New anthology on media technologies, bringing together STS and Communication perspectives

I’m thrilled to announce that our anthology, Media Technologies: Essays on Communication, Materiality, and Society, edited by myself with Pablo Boczkowski and Kirsten Foot, is now officially available from MIT Press. Contributors include Geoffrey Bowker, Finn Brunton, Gabriella Coleman, Gregory Downey, Steven Jackson, Christopher Kelty, Leah Lievrouw, Sonia Livingstone, Ignacio Siles, Jonathan Sterne, Lucy Suchman, and Fred Turner. We’ve secured permission to share the introduction with you. A blurb:

In recent years, scholarship around media technologies has finally shed the presumption that technologies are separate from and powerfully determining of social life, seeing them instead as produced by and embedded in distinct social, cultural, and political practices – and as socially significant because of that. This has been helped along by a productive intersection between work in science and technology studies (STS) interested in information technologies as complex sociomaterial phenomena, and work in communication and media studies attuned to the symbolic and public dimensions of these tools.

In this volume, scholars from both fields come together to provide some conceptual paths forward for future scholarship. Two sets of essays and commentaries comprise this collection: the first addresses the relationship between materiality and mediation, considering such topics as the lived realities of network infrastructure. The second highlights media technologies as fragile and malleable, held together through the minute, unobserved work of many, including efforts to keep these technologies alive.

Please feel free to circulate this introduction to others, and write back to us with your thoughts, criticisms, and ideas. We hope this volume helps anchor the exciting conversations we see happening in the field, and serves a launchpad for future scholarship.

ToC and Chapter 1 – Introduction (Media Technologies)

What Came Before Social Media?

(or, Social Media circa 1994)

(or, Happy 20th Birthday, My Home Page!)

Thanks to the rigorous use of backups, I’ve just noticed that it is the twentieth anniversary of my personal home page. In the spirit of commemoration, I’ve uploaded the original version (c. 1994). For reasons I don’t remember now, I named it “booger.html.” A screenshot:

booger.html screenshot

I stumbled upon this file while looking through my backups for something else. I also found all kinds of other interesting stuff. For example, I found my personal list of “hotlinks” (as we called them then).

It’s very hard to reconstruct what the Web was like then. The Internet Archive had not begun operation yet. All of my old links to things are now dead, but it’s still interesting to try to remember how we were social with computers. Yes, there were “social media.” I’ll explain:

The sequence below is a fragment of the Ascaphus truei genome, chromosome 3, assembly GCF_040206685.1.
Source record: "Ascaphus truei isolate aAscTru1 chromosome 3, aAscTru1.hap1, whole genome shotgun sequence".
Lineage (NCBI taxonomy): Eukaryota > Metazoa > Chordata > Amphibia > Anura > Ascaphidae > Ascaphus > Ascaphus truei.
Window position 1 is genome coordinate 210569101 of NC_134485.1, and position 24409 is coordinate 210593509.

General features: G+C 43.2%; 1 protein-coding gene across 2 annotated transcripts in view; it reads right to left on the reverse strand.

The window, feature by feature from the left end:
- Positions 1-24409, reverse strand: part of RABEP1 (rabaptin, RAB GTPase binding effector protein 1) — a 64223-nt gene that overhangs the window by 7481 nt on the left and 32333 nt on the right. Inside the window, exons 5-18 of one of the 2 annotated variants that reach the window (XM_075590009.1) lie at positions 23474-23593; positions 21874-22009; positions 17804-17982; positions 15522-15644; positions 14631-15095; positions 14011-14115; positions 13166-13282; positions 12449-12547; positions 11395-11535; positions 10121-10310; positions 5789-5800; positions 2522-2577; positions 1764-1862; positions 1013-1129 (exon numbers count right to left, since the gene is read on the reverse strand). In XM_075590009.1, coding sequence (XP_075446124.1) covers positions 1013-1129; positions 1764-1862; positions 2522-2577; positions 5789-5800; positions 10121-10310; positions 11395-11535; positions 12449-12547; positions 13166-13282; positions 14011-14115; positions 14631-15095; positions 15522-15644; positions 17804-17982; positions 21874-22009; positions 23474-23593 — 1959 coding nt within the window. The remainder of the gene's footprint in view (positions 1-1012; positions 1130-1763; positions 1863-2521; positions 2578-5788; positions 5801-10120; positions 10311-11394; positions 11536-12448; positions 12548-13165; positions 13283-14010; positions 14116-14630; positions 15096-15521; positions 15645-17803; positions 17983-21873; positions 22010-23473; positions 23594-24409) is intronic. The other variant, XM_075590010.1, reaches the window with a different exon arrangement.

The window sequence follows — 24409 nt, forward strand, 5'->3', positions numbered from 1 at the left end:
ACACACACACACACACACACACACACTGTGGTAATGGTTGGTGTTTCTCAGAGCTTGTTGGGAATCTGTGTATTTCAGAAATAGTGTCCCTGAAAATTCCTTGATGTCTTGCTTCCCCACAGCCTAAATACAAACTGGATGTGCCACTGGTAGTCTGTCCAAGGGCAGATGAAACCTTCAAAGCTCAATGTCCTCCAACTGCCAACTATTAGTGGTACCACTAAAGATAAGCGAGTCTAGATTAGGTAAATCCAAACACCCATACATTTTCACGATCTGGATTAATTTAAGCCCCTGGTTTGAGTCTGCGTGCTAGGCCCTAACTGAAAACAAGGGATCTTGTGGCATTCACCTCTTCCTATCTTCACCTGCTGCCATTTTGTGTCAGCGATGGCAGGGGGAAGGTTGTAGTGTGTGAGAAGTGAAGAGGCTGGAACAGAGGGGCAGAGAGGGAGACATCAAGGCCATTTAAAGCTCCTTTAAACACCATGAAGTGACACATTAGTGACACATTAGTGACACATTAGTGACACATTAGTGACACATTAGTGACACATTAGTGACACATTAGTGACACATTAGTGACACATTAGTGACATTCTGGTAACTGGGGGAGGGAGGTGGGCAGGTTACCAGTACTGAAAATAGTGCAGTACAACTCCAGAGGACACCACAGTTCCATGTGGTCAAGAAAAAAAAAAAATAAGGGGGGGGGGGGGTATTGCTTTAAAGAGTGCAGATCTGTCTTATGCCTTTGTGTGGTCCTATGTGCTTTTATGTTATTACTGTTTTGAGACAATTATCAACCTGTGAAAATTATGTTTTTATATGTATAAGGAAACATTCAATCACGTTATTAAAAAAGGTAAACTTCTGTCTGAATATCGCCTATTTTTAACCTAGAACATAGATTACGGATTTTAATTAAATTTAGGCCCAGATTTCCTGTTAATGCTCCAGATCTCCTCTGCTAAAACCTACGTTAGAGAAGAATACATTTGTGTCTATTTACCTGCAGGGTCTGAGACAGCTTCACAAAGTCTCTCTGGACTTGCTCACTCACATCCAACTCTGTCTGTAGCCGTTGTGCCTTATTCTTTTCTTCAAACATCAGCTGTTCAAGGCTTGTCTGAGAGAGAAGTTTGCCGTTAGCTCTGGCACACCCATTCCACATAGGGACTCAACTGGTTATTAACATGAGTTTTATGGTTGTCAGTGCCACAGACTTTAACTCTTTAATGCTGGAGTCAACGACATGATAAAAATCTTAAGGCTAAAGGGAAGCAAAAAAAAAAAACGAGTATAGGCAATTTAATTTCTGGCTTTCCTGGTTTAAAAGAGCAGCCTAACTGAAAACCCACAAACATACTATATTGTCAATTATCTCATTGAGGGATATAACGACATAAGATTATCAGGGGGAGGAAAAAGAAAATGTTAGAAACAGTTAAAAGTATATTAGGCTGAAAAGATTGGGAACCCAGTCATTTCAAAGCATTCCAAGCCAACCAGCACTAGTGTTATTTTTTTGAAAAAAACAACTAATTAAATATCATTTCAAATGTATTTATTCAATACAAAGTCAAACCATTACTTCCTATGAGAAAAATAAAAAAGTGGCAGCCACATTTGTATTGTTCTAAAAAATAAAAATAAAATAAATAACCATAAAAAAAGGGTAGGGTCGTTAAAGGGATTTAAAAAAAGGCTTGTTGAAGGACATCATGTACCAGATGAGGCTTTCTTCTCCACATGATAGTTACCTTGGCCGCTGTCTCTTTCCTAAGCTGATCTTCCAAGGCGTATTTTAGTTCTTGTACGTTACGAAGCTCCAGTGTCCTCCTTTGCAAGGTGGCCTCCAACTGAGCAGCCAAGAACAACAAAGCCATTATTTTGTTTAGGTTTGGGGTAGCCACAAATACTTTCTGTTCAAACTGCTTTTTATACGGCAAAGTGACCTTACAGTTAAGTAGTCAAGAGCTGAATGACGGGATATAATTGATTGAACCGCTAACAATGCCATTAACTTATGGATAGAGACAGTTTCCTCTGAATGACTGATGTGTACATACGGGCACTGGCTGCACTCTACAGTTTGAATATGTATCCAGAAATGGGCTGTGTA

• Apparently I was in a Webring.
  • I found my PGP Public Key. (No idea where the private key is.) I made my PGP public key available so people could send me a PGP encrypted message at any time. However, in ten years no one ever sent me a PGP encrypted message. But I was ready. (Take that NSA.) As long as I could find my PGP private key and remember the password from ten years ago, that is.
  • My preferred search engine was Web Crawler.
  • Later in the year I was very excited about Hot Wired, the first commercial magazine on the Web (an online version of Wired Magazine). It had its own URL then, which still works: http://www.hotwired.com  Everything was prefaced with “hot” back then. That is a hotlink to HotWired.
  • I spent a lot of time doing ytalk with my friends. Screenshot (found on the Internet — not mine):

ytalk

  • I exhorted people to look me up on whois and to “finger me.” I regularly updated my .plan and .project files, which were status updates. Yes, Mark Zuckerberg basically ripped off the finger protocol from 1971, then added a facility to help Harvard men look at Harvard women (the “Facebook”) and “poke” them. Great job. Here’s an example finger query (not mine, found on the Web):

finger protocol

A lot of being on the Web in 1994 seems to be about just being on the Web at all. For instance:

  • I used the HotDog Web Editor for my HTML. Apparently because the logo was so cool. (I don’t think I used it for my first Web page — booger.html though because the HTML is terrible.)

hotdog3

  • I appear to have been on an obsessive search for new “icons.” I bookmarked a bunch of icon sharing sites, all now defunct.
  • I was very interested in how to interlace GIFs.
  • Does anyone else remember Carlos’s Forms Tutorial at NCSA? I spent a huge amount of time there and looking at the CGI documentation on a server named hoohoo (the link is a capture from 1996). I spent so much time on it that I memorized the URL, and we didn’t believe in short URLs then. UIUC loomed large in my imagination purely because of its Web stuff. Little did I know I would go on to work there and genuflect at the monument to the Web Browser every single day.

The ephemera above remind me that the Web was so exciting that a friend went to the DMV and got the California personalized license plate “IDOWWW“. I thought this might be the coolest thing anyone had ever done. In fact, I still think it is.

It’s hard to believe twenty years have passed since booger.html. I want to keep the nostalgia going. Does anyone else remember anything about social media in 1994?